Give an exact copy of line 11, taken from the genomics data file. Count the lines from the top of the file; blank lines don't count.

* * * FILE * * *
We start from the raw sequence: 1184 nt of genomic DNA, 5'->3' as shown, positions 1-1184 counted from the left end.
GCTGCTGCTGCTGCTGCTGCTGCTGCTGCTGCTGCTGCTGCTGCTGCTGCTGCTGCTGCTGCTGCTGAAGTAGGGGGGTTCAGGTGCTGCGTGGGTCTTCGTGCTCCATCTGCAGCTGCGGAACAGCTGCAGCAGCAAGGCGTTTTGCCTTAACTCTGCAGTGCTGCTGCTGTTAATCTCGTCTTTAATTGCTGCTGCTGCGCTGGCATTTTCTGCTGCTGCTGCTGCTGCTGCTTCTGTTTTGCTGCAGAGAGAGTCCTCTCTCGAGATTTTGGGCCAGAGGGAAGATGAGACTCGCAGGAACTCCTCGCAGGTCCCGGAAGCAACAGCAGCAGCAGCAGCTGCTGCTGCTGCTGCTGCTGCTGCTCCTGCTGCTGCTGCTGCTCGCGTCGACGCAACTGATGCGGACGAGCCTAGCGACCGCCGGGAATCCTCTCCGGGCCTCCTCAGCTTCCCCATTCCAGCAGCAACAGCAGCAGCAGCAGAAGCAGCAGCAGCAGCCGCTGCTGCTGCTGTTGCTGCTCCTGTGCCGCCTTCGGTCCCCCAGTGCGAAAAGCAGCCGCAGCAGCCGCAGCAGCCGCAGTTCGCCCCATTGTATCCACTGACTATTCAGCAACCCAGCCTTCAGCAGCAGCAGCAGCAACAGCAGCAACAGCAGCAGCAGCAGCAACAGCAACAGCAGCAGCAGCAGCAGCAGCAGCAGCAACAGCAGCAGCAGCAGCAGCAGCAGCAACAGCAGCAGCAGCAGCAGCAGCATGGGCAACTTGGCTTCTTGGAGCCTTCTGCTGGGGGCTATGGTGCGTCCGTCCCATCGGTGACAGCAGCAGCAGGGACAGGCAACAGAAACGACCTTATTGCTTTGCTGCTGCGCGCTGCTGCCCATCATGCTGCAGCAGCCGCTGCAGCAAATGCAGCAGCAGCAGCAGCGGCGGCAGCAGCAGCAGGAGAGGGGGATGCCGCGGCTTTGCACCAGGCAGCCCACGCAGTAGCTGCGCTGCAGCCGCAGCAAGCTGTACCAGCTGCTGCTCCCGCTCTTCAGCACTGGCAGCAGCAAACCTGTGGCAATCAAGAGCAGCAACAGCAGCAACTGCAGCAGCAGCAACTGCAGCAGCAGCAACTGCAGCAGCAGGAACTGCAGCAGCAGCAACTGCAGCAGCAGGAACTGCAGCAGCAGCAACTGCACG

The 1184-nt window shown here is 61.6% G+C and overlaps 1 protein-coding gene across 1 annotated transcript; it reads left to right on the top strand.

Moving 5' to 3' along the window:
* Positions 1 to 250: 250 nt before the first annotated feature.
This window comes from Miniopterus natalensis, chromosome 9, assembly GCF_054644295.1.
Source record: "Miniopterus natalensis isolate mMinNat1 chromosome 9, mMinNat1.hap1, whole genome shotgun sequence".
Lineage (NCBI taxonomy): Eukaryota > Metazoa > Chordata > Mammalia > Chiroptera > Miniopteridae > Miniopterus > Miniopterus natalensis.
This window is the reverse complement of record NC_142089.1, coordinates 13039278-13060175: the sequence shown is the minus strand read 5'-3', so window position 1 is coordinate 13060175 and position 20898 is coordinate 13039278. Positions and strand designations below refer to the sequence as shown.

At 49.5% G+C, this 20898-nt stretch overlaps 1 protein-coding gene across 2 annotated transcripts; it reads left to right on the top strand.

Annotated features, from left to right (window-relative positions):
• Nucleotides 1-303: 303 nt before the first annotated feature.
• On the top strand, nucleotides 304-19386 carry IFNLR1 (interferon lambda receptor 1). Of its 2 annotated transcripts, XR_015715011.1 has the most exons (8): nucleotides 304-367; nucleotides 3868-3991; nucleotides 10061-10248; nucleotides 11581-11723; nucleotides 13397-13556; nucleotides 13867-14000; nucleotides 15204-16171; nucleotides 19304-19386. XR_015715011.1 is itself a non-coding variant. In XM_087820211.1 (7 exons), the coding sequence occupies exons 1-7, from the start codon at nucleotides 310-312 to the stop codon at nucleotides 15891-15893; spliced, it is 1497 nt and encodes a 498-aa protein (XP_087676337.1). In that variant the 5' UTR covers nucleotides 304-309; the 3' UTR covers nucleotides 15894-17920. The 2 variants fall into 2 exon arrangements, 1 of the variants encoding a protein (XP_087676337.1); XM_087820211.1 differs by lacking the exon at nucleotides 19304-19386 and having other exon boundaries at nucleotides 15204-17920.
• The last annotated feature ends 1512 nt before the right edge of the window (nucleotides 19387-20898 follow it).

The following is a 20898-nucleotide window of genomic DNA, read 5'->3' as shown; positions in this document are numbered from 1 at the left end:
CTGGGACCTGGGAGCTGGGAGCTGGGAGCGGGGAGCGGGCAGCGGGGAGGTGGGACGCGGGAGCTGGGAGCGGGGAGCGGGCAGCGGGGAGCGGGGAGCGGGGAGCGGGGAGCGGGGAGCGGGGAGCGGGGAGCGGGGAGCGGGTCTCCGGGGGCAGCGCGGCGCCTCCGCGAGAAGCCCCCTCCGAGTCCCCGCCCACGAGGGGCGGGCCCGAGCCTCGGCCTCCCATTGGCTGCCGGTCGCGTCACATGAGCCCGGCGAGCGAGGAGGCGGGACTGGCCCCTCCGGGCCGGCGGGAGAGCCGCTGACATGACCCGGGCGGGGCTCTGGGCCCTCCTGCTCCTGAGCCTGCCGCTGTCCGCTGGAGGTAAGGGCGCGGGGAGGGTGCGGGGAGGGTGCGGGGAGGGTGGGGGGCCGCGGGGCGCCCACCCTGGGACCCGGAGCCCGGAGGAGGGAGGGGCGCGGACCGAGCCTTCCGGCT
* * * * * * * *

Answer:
Annotated features, from left to right (window-relative positions):